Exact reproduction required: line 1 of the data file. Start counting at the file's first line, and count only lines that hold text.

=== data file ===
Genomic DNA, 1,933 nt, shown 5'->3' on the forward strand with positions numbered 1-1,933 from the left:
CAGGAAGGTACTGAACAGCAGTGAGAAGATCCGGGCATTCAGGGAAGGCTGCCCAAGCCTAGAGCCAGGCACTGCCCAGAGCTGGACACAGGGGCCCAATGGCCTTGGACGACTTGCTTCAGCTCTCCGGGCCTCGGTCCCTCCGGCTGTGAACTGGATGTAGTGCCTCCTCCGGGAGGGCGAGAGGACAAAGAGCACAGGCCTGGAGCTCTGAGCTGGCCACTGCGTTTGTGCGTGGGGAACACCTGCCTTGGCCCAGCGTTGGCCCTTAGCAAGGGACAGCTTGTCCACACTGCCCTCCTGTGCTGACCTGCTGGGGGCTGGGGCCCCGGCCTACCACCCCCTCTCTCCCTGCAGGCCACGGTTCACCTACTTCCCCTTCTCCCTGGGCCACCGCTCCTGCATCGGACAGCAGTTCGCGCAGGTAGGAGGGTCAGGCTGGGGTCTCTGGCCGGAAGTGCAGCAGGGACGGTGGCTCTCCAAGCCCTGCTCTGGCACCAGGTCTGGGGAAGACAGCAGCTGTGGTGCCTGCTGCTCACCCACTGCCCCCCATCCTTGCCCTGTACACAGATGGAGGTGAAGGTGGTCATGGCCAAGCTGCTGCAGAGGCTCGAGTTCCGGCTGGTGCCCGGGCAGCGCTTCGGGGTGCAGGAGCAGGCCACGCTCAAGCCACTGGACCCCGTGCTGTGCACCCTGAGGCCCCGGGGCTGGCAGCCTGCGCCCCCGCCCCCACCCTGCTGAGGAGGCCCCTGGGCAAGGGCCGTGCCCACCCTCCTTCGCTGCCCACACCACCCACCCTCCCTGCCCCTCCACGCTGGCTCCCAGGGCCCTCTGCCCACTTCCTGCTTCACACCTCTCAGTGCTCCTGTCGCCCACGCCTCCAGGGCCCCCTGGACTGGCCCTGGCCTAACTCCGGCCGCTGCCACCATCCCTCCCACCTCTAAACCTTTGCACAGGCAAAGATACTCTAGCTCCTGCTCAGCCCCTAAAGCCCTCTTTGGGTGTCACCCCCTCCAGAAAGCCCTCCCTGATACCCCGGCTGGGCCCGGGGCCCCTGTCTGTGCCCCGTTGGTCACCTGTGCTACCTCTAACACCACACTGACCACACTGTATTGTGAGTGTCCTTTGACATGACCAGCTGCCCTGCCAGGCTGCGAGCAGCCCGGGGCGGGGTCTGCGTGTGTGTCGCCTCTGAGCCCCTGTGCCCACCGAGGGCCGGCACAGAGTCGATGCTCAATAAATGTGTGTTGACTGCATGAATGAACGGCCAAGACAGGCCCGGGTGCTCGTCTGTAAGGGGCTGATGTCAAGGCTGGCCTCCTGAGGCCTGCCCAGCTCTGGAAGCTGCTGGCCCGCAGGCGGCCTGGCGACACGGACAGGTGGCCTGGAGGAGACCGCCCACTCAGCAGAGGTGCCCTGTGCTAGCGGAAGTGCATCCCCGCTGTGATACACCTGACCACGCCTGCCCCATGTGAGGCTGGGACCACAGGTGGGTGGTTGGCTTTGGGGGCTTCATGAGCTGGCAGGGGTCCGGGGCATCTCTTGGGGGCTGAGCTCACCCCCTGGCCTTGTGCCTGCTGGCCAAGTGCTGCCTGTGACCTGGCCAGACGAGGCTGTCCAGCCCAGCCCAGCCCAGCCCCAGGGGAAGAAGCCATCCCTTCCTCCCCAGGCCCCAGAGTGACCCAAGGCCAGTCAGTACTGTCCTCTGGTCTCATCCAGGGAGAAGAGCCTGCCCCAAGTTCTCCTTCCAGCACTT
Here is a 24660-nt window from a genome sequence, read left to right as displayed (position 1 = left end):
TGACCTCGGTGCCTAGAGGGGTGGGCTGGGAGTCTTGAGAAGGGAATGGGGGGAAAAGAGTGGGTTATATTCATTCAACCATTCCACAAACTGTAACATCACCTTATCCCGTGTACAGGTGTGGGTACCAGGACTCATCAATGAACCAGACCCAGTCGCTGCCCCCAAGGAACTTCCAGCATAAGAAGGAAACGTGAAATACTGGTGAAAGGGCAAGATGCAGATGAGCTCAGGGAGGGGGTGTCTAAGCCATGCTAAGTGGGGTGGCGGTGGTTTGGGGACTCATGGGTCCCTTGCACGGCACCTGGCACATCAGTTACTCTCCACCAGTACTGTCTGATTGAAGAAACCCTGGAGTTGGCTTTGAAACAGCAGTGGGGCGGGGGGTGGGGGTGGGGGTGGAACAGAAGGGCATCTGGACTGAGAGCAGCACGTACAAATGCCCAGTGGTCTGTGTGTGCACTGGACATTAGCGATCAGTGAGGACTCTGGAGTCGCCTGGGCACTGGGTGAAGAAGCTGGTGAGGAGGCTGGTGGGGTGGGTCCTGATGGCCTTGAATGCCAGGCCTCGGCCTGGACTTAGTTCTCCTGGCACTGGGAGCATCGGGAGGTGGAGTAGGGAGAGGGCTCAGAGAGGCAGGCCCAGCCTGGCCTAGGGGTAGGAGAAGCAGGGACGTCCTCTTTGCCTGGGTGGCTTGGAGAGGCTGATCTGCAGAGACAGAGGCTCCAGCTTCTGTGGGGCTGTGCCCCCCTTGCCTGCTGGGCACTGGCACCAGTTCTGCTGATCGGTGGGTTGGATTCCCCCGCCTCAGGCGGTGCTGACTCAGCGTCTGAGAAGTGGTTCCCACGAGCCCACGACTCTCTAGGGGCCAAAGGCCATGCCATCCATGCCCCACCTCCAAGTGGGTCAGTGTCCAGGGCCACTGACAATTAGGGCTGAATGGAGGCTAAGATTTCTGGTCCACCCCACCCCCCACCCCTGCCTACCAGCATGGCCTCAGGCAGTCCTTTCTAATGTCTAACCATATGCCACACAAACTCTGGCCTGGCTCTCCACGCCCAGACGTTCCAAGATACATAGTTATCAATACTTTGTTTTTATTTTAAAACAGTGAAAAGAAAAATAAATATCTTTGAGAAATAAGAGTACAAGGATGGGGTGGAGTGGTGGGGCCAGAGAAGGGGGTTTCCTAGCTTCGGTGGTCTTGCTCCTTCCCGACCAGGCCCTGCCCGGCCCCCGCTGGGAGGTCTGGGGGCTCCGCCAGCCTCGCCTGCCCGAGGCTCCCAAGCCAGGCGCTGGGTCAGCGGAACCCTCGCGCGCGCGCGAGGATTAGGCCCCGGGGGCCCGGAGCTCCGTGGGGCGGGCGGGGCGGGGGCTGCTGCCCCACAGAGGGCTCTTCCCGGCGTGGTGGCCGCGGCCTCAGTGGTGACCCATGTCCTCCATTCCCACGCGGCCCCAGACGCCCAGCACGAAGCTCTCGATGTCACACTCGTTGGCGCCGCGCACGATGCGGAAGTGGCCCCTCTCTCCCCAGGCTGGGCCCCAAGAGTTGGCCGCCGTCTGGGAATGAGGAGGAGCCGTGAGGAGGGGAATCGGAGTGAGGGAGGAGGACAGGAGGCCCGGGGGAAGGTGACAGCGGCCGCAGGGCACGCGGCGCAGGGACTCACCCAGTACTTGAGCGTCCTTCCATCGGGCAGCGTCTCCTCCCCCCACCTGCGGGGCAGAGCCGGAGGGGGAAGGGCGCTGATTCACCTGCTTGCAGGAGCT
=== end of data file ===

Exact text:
Genomic DNA, 1,933 nt, shown 5'->3' on the forward strand with positions numbered 1-1,933 from the left: